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‘A penny pinching profiteer’ is how a Crown Court judge described a Grimsby landlord as he sentenced him to five months in prison. Judge Kelson QC claimed that Keith Newsum was ‘more concerned with his own wealth than the welfare of his tenants’ and said it was ‘good fortune that no-one died’ in the serious fire in 2014 when fire alarms failed to sound.

Landlords are being advised by Humberside Fire and Rescue Service (HFRS) to ensure that fire safety measures within their premises are satisfactory after the successful prosecution under the Regulatory Reform (Fire) Safety Order 2005.

Mr Keith Newsum, landlord, of 19/21 Bursar Street Cleethorpes appeared at Grimsby Crown court on 8 July 2016 and pleaded guilty on four counts:

  • The fire assessment was not suitable and sufficient
  • Failure of the fire alarm to sound
  • Fire alarm system in 19 & 21 Bursar Street were not linked
  • Fire doors not up to appropriate standard

Returning to court on 19 August 2016 for sentencing, Mr Newsum was given a five month jail term and ordered to pay £100,000 in costs.

The Judge (Peter Kelson QC) said that no fire risk assessment of the property had taken place since 2004 and that alterations in 2010 to conjoin the two addresses in Bursar Stereet had effectively reduced the number of exits from three to one. Mr Newsum had attempted to cover up his lack of the required assessments, but the Judge made it clear that his 'lie had been exposed' by the excellent work of the prosecution.

The fire started in one of the rear rooms on the ground floor of 21 Bursar Street, Grimsby on Saturday 23 August 2014 at 00:11 hours and spread to the room above with smoke logging to 19 and 21 Bursar Street and neighbouring buildings through a common roof void. A Fire Investigation Officer from HFRS concluded that the cause of the fire was due to discarded smoking materials.

Anywhere between 10 and 20 people escaped from the property including a 16 year old boy and his mother who escaped out of a first floor window. As no fire alarm sounded in either property, only the quick thinking of some of the residents who alerted those in neighbouring rooms by banging on doors or throwing stones at windows ensured that no-one was seriously injured or killed. Smoke in the roof space had also affected a baby in a neighbouring property.

The scant disregard for the safety of his tenants meant that the judge took a dim view of Mr Newsum and told the court that it was ‘good fortune that no-one died’. He added that ‘deterrent sentences must be passed to protect tenants’.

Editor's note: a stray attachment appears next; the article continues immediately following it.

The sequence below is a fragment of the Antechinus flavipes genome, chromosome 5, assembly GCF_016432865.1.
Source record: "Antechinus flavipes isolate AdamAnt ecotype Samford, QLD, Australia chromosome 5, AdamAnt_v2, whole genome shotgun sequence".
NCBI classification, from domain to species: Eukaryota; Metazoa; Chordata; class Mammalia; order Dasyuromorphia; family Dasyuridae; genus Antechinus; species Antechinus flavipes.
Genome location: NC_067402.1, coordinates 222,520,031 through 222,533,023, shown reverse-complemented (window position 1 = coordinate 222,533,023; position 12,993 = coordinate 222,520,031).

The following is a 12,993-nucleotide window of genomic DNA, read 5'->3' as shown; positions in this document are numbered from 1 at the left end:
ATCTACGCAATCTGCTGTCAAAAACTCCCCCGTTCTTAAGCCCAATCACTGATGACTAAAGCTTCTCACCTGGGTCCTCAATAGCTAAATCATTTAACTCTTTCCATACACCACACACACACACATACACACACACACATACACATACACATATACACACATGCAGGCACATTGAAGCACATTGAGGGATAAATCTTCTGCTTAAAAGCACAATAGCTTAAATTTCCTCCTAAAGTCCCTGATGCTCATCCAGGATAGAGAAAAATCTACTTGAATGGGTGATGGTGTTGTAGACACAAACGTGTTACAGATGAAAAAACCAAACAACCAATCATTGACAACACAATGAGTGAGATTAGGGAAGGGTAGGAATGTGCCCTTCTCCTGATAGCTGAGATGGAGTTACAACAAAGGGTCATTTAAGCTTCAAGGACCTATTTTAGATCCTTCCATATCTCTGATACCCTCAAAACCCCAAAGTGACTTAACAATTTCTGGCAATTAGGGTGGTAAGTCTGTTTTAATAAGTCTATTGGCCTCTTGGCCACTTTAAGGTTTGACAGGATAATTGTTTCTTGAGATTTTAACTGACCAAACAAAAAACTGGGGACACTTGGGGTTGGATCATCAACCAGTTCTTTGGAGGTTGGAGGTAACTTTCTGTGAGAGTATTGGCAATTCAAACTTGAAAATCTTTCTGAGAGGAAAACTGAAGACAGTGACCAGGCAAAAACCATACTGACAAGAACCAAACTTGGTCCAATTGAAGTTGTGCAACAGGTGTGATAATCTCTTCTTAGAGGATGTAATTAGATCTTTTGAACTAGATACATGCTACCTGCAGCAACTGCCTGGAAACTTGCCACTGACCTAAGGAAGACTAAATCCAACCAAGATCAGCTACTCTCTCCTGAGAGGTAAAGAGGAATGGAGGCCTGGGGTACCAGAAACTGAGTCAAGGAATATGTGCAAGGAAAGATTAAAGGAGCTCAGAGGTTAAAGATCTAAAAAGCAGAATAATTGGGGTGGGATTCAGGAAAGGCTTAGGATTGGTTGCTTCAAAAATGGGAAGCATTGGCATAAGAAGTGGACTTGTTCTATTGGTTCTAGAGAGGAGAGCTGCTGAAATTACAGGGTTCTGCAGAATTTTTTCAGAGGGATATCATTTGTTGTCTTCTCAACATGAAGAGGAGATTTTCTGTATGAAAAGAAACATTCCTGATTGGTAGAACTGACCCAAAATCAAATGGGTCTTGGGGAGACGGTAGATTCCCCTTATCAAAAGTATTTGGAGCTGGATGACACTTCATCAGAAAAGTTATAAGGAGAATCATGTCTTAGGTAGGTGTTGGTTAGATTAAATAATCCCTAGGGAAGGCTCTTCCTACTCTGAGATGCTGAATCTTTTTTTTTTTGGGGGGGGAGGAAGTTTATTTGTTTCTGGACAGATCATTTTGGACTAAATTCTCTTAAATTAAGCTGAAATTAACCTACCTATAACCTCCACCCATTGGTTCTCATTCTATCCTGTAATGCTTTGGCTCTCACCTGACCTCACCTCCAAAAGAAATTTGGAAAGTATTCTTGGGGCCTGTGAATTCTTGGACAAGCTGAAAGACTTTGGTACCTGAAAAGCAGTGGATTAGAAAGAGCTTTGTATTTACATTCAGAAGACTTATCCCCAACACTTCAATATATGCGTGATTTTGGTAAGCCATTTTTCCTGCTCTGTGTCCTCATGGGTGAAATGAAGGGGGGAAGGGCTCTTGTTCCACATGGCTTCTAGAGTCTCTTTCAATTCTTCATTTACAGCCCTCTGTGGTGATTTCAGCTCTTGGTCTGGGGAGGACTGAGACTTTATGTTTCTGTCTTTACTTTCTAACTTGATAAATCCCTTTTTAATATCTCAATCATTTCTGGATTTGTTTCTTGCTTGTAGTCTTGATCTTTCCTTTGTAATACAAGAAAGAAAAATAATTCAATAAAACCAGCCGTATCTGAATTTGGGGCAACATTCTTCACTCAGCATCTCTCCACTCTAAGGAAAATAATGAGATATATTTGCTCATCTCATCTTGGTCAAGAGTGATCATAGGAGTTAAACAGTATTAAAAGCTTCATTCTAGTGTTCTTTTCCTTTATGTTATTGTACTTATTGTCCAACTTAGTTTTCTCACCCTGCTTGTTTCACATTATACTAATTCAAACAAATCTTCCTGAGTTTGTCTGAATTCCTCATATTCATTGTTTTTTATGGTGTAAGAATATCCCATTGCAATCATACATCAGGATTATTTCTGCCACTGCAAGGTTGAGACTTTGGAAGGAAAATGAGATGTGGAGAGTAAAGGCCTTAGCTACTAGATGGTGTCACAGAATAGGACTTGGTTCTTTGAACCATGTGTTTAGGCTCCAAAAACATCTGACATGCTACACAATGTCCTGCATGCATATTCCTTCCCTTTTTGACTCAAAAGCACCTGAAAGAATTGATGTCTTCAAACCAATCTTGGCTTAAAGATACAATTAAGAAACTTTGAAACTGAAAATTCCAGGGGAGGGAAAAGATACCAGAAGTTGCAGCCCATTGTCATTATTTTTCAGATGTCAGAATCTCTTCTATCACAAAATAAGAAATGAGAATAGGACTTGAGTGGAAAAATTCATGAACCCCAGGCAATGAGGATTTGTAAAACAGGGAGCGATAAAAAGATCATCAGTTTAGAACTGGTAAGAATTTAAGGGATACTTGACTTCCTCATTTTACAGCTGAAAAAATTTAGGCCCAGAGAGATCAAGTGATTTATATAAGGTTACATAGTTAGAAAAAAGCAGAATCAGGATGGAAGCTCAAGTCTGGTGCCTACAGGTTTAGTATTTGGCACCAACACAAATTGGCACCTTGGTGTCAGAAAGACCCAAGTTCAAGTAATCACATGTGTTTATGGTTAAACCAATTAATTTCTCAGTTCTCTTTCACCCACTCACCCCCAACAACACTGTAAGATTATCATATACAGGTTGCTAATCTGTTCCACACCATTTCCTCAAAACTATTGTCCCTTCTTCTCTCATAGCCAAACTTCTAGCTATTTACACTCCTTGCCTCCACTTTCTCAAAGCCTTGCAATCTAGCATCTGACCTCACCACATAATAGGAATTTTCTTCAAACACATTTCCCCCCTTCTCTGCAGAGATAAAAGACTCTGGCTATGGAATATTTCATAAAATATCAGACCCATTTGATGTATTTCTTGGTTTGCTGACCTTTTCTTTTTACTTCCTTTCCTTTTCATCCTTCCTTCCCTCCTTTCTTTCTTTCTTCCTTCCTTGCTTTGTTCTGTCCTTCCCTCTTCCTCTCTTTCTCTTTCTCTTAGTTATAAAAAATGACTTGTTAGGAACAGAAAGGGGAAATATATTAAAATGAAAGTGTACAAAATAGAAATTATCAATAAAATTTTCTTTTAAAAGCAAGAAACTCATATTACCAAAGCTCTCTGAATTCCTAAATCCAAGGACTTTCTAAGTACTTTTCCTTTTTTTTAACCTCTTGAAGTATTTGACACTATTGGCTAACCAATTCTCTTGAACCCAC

It has taken approximately almost exactly two years for this case to be finalised.

HFRS urges business owners and those with responsibility for any premises, where the fire safety order applies, to ensure that they have conducted their fire risk assessment and that the fire precautions in place are adequate and maintained.

Director of Public Safety Phil Shilitto praised the work of his officers in bringing the case to a successful conclusion:

‘Our Public Safety Team has worked tirelessly for two years to bring this successful prosecution. As a service, our main priority will always be fire prevention, but the flagrant disregard for the safety of paying tenants in this case left us no option but to apply the full force of the law.

‘We will not hesitate to do the same again and we hope that this sends a clear signal to other landlords that the safety of those in their properties has to be the number one priority. However, I would urge landlords to seek advice from us if they are unsure as to their responsibilities and our experienced team can help them comply with current fire safety legislation.

Law-abiding businesses deserve a level playing field and would expect us to prosecute those who, in effect, gain an unfair economic advantage through failings in their fire safety standards.’

HFRS urges business owners and those with responsibility for any premises, where the fire safety order applies, to ensure that they have conducted their fire risk assessment and that the fire precautions in place are adequate and maintained.

HFRS are keen to help landlords understand the legislation and meet the necessary safety standards for HMOs. A large majority of landlords are happy to work with the Fire Service, however, those who decide to ignore the advice and flout the law must understand that they may be subject to investigation and, when necessary, prosecution.

Cllr Peter Wheatley, portfolio holder responsible for housing enforcement at North East Lincolnshire Council, believes the ruling sends out a very clear message:

‘Today’s prosecution serves as a reminder to all landlords to make sure their properties are safe.

‘Thankfully everyone managed to escape the fire in Bursar Street, but the consequences could have been so much worse.

‘We’re working with Humberside Fire and Rescue and other agencies in taking a firm stance against landlords who put their tenants at risk in dangerous, substandard properties.

‘Earlier this year we were awarded government funding to tackle rogue landlords and we’re now building on this activity to drive out poor management practices and improve privately rented properties in the area.

‘If you have concerns about a privately rented property in the borough, please report it to us by calling 01472 324777 or emailing All reports will be handled sensitively and in the strictest confidence.’